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Their songs inspire us and their plumage fires our imagination. Birds have long been a subject of fascination for those of us who delight in looking to the treetops and skies in search of the winged species. Now that spring is finally adding a touch of green to the mountain, Project FeederWatch provides us with information about the birds that visit the feeders of Mount Royal Park in the winter, thanks to the precious help of our volunteers.
 


FeederWatch: Counting Winter Birds across North America


Launched in 1987, Project FeederWatch is a weekly survey of winter birds that visit feeders all across North America. All with the help of volunteers! In total, over 20,000 volunteers of all ages and backgrounds participate every year, monitoring thousands of feeders and over 100 bird species. Thanks to these observations, this project helps scientists better understand the distribution and abundance of bird populations in North America from November to April.

Birds That Don’t Get Cold Feet

Birdwatching has long been a favourite activity on Mount Royal, even in winter. Although several species leave the mountain once the cold weather settles in, certain birds from the boreal forest and tundra fly south to spend winter here with us. These include the house finch, common redpoll, white-winged crossbill, pine grosbeak and bohemian waxwing. Other species live year-round on Mount Royal such as the white-breasted nuthatch and black-capped chickadee, a small hyperactive bird of just 10 g which is highly visible on the mountain in the winter despite the freezing cold.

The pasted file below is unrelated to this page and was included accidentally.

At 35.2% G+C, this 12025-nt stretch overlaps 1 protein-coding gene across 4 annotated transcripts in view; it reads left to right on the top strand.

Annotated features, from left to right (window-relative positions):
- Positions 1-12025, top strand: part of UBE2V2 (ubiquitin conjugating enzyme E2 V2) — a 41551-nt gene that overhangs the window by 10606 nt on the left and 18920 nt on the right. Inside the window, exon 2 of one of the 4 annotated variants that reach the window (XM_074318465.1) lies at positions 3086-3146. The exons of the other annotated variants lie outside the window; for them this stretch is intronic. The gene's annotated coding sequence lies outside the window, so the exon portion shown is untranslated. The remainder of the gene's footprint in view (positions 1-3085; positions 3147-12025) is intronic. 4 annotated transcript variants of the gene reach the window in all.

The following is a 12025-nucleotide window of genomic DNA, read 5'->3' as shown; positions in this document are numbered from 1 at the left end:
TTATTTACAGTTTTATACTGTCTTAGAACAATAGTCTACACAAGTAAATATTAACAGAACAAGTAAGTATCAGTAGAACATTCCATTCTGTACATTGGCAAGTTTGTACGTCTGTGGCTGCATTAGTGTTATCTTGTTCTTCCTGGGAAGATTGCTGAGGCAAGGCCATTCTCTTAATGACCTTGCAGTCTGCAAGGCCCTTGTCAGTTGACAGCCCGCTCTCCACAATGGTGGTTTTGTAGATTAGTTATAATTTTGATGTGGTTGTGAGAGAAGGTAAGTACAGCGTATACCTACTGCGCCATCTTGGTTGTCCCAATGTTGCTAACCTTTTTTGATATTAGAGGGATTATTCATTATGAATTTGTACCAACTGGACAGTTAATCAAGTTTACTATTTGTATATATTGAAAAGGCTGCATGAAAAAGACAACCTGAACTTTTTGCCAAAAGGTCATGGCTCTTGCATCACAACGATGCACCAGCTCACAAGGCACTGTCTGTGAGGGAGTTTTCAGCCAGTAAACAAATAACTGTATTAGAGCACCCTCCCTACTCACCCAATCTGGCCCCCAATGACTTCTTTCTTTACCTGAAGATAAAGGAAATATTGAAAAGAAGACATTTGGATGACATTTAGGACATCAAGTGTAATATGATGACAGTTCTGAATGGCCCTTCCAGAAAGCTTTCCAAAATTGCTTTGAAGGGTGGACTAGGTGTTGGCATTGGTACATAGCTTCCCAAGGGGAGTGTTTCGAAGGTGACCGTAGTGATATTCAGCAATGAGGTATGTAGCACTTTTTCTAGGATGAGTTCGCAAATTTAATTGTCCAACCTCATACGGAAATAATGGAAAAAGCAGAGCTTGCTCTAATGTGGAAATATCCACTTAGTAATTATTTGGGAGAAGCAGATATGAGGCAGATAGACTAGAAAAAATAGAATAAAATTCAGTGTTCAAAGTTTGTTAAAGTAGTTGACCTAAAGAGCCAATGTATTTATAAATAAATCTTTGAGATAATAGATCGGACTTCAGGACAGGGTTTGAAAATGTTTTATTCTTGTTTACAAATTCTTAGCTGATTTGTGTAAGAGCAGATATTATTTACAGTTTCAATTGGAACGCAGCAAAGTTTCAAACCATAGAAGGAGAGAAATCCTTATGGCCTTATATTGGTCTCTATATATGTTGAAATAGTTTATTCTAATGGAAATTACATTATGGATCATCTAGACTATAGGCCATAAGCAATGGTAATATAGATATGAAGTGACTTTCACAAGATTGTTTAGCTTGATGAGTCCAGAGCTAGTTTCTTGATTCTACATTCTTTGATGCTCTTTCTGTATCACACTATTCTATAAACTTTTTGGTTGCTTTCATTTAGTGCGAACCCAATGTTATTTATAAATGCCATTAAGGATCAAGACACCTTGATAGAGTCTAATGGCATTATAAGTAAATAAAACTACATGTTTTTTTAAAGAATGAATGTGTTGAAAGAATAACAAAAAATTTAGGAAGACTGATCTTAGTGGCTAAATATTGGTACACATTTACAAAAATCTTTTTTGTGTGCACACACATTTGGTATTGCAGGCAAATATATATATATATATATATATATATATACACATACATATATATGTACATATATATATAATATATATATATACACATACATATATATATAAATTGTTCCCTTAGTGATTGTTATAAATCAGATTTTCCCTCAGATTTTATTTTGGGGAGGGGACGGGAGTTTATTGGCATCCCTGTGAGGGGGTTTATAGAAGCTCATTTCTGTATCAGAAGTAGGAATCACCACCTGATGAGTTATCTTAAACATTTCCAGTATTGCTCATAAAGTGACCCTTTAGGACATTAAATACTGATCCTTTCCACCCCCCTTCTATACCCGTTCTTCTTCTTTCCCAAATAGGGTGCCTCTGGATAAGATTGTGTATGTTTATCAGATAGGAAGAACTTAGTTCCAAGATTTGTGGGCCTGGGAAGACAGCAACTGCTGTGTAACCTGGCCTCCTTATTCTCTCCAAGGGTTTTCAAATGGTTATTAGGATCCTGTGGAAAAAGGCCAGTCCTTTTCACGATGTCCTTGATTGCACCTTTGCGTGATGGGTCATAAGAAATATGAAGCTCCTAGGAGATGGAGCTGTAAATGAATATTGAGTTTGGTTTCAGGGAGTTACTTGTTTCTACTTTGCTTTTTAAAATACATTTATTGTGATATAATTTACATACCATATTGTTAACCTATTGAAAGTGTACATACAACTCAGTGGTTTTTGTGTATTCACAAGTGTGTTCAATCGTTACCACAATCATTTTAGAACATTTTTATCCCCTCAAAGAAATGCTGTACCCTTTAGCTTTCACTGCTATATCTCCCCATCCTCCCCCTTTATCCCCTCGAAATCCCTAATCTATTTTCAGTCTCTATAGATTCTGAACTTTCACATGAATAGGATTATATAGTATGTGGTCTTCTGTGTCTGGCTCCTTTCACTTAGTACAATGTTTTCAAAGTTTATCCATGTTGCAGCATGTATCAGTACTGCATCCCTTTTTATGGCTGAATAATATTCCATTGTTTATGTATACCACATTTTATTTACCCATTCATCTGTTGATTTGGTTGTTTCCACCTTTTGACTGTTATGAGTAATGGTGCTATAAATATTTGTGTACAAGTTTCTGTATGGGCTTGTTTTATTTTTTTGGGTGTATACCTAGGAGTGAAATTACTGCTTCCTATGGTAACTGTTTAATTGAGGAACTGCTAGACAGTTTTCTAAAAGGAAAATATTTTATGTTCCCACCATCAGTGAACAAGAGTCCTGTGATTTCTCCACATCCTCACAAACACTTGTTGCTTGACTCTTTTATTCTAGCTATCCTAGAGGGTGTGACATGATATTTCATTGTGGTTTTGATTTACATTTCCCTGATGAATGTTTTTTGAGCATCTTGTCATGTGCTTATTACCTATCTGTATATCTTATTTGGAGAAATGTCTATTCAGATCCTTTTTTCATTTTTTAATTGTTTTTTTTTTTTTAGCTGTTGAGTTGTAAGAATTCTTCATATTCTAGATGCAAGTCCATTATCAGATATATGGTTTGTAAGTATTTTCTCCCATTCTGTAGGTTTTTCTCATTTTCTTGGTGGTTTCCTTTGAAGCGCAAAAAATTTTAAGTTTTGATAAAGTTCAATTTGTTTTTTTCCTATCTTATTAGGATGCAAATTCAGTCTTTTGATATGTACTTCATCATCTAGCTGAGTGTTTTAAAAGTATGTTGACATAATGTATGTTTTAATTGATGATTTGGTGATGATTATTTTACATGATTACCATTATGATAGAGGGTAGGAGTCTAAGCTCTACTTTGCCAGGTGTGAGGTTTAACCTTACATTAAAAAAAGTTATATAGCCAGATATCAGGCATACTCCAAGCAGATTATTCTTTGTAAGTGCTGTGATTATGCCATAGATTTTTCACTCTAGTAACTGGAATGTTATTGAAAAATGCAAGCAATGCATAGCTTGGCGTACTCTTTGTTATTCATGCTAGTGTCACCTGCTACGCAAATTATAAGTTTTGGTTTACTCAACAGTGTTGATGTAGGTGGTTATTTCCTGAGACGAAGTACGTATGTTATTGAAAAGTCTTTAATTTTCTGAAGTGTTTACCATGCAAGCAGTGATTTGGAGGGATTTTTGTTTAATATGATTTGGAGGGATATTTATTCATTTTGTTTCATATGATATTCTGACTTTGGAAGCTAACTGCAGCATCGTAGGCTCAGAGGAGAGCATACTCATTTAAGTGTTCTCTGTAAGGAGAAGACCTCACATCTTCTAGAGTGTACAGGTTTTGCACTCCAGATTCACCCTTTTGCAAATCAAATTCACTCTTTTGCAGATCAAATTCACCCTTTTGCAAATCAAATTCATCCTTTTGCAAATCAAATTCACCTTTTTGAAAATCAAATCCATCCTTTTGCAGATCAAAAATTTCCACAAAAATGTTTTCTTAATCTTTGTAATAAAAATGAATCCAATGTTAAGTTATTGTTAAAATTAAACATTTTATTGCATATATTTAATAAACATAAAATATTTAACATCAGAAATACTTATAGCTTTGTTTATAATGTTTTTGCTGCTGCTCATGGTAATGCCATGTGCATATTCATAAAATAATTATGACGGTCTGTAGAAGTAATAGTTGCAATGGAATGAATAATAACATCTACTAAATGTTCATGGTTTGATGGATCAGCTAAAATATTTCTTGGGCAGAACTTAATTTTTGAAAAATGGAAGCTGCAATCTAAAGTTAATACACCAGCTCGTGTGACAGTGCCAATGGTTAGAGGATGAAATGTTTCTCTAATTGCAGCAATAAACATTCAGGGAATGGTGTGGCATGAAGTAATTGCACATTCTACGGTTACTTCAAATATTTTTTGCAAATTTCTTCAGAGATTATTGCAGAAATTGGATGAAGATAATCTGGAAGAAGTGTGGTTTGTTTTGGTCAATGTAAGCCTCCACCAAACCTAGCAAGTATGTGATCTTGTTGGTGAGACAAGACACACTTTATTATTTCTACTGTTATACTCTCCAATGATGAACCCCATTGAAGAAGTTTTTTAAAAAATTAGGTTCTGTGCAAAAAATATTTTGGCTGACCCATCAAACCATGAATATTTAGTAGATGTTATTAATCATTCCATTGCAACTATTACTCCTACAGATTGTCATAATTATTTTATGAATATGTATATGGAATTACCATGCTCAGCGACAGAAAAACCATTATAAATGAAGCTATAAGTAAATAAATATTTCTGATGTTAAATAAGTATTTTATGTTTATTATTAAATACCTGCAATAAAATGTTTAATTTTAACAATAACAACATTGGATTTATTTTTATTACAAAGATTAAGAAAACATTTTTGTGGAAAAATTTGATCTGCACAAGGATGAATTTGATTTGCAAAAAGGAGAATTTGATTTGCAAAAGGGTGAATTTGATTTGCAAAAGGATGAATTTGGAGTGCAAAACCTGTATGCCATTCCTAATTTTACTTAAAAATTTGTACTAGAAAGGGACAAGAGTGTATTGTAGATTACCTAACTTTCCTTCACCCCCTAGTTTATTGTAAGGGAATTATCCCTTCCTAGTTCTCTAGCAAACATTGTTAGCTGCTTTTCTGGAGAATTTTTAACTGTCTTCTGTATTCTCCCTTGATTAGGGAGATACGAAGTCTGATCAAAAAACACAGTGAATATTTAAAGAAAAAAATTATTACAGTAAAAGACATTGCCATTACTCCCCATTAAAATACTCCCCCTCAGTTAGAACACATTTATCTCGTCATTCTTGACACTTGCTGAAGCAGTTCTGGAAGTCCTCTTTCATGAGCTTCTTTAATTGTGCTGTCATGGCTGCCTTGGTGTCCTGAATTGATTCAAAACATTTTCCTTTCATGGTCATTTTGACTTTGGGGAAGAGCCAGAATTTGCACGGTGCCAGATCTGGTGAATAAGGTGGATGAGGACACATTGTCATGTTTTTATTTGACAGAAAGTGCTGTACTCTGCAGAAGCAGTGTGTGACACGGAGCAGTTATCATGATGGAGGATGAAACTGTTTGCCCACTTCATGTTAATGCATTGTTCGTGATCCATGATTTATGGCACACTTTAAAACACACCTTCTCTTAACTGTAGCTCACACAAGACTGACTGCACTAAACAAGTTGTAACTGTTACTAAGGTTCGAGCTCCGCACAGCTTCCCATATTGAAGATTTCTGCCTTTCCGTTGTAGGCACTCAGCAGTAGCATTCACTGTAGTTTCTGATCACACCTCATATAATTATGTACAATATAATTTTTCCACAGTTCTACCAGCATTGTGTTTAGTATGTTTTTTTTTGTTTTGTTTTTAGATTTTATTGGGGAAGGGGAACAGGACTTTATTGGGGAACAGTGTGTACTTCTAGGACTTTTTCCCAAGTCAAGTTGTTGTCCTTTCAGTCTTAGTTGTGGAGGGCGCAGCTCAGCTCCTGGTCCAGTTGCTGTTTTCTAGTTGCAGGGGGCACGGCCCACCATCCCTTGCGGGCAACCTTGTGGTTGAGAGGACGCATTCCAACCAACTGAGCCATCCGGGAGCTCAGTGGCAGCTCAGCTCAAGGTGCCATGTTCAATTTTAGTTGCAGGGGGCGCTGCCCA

Where to Eat in the Park: The Feeder Circuit

Project FeederWatch began in Mount Royal Park during the 2005-2006 winter with the creation of a seven-feeder circuit along Olmsted Path. At the time, the park only had three tray feeders to the delight of the local squirrels.

Les amis de la montagne called on volunteers wishing to get involved in counting birds from November to April, and the response was overwhelming! Since then, 321 volunteers have performed 1,604 counts at the park’s feeders. In all, 16,503 birds of 36 different species have been counted.

This year, 30 volunteers took part in 129 counts, for a total of 1,255 birds of 16 different species. This resulted in 250 hours of volunteering, no small feat!

What conclusions can we draw from Project FeederWatch?

Based on data collected by FeederWatchers across North America, scientists involved in the project were able to observe interesting trends such as:
  • The northern cardinal has expanded its northern range due in part to urban greening and the increase in the number of feeders in cities.
     
  • The Cooper’s hawk, a normally migrating species, is observed more and more in winter on account of feeders. This remarkable bird of prey does not feed on seeds but rather on the birds that visit the feeders, such as black-capped chickadees, American goldfinches and dark-eyed juncos.


Bird Species Frequently Observed on Mount Royal Each Year Since 2005-2006
  • Black-capped chickadee (6765)
  • American goldfinches (2391)
  • White-breasted nuthatch (1654)
  • House finch (1126)
  • Downy woodpecker (735)
  • Northern cardinal (376)
  • Hairy woodpecker (326)
  • Dark-eyed junco (262)
  • American crow (226)
For More Information

Project FeederWatch
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